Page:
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These are great ideas and could work well given that there are enough participants and that those are comfortable enough with one another to share their work/ideas in this way. An “unconference” may work well as an add on to some primary event. The problem I see with an unconference is a perceived lack of focus or purpose. We may need some minimal structure to get things going, but don’t want so much structure that it shuts everything else down.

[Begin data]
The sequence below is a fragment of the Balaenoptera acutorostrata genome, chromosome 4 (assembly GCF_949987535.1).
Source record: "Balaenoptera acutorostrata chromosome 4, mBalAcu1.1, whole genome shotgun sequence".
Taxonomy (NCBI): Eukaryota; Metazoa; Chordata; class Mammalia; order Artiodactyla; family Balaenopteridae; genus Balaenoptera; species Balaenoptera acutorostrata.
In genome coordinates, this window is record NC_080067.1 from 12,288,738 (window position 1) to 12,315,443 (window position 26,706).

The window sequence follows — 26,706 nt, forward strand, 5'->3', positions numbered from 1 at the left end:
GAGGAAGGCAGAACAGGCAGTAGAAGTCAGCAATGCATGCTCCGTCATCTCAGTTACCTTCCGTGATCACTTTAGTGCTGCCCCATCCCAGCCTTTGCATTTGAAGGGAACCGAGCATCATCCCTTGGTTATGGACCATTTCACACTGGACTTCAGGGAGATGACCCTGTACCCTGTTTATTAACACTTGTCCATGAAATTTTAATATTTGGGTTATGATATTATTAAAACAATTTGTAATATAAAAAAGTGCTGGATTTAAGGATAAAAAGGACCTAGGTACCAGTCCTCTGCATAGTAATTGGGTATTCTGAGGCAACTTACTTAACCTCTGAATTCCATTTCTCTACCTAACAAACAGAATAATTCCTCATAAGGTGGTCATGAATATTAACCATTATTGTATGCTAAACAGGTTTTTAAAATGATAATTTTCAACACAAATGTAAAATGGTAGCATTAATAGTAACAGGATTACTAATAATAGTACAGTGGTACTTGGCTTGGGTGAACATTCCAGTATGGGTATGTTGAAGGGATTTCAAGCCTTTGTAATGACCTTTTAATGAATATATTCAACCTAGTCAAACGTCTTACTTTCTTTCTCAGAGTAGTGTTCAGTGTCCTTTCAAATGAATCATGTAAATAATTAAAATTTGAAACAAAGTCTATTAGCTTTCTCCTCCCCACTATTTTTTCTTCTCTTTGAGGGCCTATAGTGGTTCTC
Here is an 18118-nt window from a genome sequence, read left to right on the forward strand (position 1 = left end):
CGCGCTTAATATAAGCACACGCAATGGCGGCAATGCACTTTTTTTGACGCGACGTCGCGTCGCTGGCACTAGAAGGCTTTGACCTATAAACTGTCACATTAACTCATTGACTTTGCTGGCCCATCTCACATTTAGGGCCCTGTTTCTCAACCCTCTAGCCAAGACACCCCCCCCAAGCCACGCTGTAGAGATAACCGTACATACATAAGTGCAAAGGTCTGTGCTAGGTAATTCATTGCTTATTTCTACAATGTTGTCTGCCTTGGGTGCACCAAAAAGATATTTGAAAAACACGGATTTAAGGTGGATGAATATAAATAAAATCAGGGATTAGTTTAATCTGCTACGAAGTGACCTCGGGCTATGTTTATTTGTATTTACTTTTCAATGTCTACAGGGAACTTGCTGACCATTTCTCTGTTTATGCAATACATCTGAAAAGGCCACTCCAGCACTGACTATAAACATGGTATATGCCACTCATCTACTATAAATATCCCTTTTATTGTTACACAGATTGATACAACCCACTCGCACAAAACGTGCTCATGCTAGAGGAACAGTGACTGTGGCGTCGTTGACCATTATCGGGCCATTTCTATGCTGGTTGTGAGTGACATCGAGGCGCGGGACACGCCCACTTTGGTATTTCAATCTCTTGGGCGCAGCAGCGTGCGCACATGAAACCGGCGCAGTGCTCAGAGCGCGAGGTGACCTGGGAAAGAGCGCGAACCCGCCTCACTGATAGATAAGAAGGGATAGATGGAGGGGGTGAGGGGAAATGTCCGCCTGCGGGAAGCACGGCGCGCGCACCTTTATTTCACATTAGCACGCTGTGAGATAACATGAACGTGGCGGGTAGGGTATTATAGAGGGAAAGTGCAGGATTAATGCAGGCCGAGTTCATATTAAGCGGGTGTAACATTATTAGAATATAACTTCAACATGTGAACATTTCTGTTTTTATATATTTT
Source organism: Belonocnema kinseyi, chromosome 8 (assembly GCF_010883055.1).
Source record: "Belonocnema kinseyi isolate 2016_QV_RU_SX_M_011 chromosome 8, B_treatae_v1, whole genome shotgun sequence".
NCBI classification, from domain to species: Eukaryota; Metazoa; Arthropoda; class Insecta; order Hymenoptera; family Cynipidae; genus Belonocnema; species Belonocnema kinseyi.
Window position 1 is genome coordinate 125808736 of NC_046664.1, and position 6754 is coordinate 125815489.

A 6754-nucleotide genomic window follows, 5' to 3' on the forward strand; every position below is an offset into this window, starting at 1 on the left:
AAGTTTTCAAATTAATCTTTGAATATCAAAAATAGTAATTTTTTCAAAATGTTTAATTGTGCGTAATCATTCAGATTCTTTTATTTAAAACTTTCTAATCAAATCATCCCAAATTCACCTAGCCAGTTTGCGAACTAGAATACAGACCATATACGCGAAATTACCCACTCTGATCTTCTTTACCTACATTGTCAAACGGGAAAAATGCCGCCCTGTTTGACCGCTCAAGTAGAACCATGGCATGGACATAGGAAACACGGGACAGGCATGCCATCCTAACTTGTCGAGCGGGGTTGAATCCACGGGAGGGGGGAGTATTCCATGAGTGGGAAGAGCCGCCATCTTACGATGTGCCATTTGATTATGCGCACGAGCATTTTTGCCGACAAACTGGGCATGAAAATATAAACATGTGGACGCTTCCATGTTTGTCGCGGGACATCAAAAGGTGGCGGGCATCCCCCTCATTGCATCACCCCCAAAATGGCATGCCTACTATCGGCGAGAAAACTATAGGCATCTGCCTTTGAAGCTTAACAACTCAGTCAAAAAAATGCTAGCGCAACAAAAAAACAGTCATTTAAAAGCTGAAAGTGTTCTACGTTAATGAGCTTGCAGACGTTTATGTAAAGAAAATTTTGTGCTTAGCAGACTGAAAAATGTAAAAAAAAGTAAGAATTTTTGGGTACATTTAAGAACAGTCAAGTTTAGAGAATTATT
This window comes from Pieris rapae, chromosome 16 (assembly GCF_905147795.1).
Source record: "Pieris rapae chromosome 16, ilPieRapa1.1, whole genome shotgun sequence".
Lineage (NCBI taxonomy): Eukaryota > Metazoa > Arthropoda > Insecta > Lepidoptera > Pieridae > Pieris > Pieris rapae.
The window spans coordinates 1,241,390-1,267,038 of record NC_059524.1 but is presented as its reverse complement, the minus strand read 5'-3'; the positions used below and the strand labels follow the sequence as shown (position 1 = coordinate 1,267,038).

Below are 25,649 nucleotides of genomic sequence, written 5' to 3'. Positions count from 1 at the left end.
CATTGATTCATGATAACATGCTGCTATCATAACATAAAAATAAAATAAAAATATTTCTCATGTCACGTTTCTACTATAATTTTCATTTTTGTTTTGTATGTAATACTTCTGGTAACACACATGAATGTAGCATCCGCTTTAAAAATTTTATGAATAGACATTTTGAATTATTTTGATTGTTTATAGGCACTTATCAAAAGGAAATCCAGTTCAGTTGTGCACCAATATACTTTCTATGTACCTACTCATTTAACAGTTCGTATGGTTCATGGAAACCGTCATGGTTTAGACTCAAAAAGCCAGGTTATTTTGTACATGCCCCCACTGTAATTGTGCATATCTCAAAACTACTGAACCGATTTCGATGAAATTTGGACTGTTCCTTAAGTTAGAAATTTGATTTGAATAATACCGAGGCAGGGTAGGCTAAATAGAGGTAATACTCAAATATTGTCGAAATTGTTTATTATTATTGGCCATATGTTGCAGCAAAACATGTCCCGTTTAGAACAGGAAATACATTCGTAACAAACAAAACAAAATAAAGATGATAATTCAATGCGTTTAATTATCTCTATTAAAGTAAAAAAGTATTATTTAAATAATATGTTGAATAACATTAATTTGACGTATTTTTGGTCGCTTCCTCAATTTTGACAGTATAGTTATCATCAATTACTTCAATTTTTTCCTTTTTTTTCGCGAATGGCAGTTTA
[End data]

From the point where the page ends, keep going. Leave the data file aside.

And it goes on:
You mentioned rubrics. One focus could be on critical inquiry – How do rubrics hinder teaching and learning? for instance, Or, in what ways are learning objectives harmful to learners? Again, both questions are about constraining structures so might fit in well with the premise of an unconference.

Personally, I am a little impatient with much of the “training” bent of a lot of faculty development activity. All this training is rooted in the premise that this or that method, technique, process is useful and valuable, while in many cases there is no evidence to support such assertions. People are just doing what everyone else does. If enough people do it, it is called “Best Practice”. Good grief!